Peter Hakim, president emeritus and a senior fellow at the Inter-American Dialogue, joined Imran Garda of TRT World’s The Newsmakers to discuss recent developments in Colombia and the future of the Colombian government’s peace deal with the FARC.
Comments by Peter Hakim:
Based on the available evidence and recent developments, is Colombia returning to war?
“What we’re seeing is armed groups who are obviously interested in getting access to resources. In some cases, it’s worthwhile for them to think of themselves as guerrillas, but by and large, I think there’s very little prospect of a return to the war that pervaded Colombia for 50 years.”
When [dissident FARC members] publicly announce that there is “no peace” and that “Timoshenko’s a sellout”, do the likes of Duque, Alvaro Uribe, and others become vindicated in the eyes of the Colombian public, particularly those who voted against the peace deal?
“I think it’s a very complex situation, but I think that making peace itself is always very difficult. Lots of people in Colombia have a deep-seated anger, hatred almost, for the FARC. They wanted them to be punished. They thought a war had been won and that they didn’t have to offer all kinds of generous conditions for a peace agreement, and there’s still that kind of anger at the FARC. At the same time, the relations with the FARC, guerrillas, and the illegal gangs in rural areas has very much to do with the internal politics of Colombia itself. In other words, a lot of Duque’s reaction to the statements to relations with Venezuela has to do not with only the potential for reigniting a guerrilla war, but for the internal politics of the country seen broadly.”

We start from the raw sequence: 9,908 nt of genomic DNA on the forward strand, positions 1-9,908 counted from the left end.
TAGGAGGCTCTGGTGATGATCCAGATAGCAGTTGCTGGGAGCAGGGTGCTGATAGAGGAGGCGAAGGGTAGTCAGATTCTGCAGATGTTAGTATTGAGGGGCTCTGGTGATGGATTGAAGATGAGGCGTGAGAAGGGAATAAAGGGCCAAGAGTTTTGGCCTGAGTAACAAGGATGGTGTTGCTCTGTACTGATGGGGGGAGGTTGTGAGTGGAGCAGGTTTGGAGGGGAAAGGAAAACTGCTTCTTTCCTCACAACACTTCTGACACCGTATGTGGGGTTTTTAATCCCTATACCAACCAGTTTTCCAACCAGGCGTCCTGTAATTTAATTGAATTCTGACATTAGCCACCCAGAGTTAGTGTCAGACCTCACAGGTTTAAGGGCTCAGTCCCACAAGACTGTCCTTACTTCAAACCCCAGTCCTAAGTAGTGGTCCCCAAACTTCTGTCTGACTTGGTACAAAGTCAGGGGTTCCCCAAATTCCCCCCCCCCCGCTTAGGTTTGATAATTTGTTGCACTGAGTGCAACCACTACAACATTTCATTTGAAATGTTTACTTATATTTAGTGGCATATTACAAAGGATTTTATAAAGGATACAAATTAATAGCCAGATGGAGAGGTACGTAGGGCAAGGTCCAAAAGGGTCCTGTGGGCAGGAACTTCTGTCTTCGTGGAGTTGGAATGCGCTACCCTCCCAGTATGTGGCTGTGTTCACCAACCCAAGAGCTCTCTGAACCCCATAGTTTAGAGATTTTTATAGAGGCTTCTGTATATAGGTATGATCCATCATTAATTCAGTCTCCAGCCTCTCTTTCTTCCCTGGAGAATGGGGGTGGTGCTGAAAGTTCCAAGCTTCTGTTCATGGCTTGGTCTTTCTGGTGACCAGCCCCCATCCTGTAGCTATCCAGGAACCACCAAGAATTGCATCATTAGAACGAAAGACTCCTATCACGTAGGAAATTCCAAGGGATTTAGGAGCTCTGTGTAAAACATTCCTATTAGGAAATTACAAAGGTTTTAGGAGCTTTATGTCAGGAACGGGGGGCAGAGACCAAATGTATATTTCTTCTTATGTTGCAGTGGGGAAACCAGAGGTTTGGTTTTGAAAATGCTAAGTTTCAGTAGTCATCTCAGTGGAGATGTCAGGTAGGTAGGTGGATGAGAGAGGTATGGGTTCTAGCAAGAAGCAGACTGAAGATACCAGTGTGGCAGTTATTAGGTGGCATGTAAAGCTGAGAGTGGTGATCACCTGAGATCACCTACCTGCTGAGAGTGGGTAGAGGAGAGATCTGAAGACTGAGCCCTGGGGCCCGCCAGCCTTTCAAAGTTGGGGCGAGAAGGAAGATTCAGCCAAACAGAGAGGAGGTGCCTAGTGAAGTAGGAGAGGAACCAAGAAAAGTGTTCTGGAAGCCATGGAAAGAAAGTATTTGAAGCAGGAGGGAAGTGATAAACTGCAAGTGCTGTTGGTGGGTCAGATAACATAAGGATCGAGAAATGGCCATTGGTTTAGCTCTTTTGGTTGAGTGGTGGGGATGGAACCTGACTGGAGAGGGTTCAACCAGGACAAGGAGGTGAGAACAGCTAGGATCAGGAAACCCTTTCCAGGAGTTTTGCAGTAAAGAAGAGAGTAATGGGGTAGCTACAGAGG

Let’s bring in the Venezuela angle now. Duque is blaming Maduro saying he’s supporting these ‘narco-terrorists.’ Is Maduro fiddling? Is Maduro helping the dissidents and trying to destabilize Colombia?
“[Regarding Venezuelan involvement in spurring opposition in Colombia] It’s very hard to sort through the evidence on this. I think there is a movement of armed insurgents between Venezuela and Colombia. I think Venezuela provides something of an ideological tie to the Colombian guerrillas, but on the whole, I think that Colombia’s problems go beyond the guerrillas. There are lots of old grievances, all old battles. There’s still a huge drug industry in Colombia. There’s illegal mining in Colombia. In the rural areas illegal activity and poverty predominate, so I don’t think that much of the blame can be placed on Venezuela. This has been Colombia’s problem for 50 years. It’s still Colombia’s problem. Certainly, it’s made worse if there’s some support from Venezuela, but I don’t think that should be seen as the central point.”
Watch the full interview here: